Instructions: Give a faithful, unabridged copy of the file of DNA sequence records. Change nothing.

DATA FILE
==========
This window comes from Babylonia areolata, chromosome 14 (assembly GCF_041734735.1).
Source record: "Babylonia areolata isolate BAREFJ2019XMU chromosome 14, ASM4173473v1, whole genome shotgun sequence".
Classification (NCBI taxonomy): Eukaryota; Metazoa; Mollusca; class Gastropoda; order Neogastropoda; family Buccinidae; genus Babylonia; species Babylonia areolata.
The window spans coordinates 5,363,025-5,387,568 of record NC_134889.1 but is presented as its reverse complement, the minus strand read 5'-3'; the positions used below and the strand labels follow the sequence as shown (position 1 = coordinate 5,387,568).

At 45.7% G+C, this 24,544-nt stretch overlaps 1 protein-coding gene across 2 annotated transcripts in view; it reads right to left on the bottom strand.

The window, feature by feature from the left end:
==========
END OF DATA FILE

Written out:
This window comes from Babylonia areolata, chromosome 14 (assembly GCF_041734735.1).
Source record: "Babylonia areolata isolate BAREFJ2019XMU chromosome 14, ASM4173473v1, whole genome shotgun sequence".
Classification (NCBI taxonomy): Eukaryota; Metazoa; Mollusca; class Gastropoda; order Neogastropoda; family Buccinidae; genus Babylonia; species Babylonia areolata.
The window spans coordinates 5,363,025-5,387,568 of record NC_134889.1 but is presented as its reverse complement, the minus strand read 5'-3'; the positions used below and the strand labels follow the sequence as shown (position 1 = coordinate 5,387,568).

At 45.7% G+C, this 24,544-nt stretch overlaps 1 protein-coding gene across 2 annotated transcripts in view; it reads right to left on the bottom strand.

The window, feature by feature from the left end: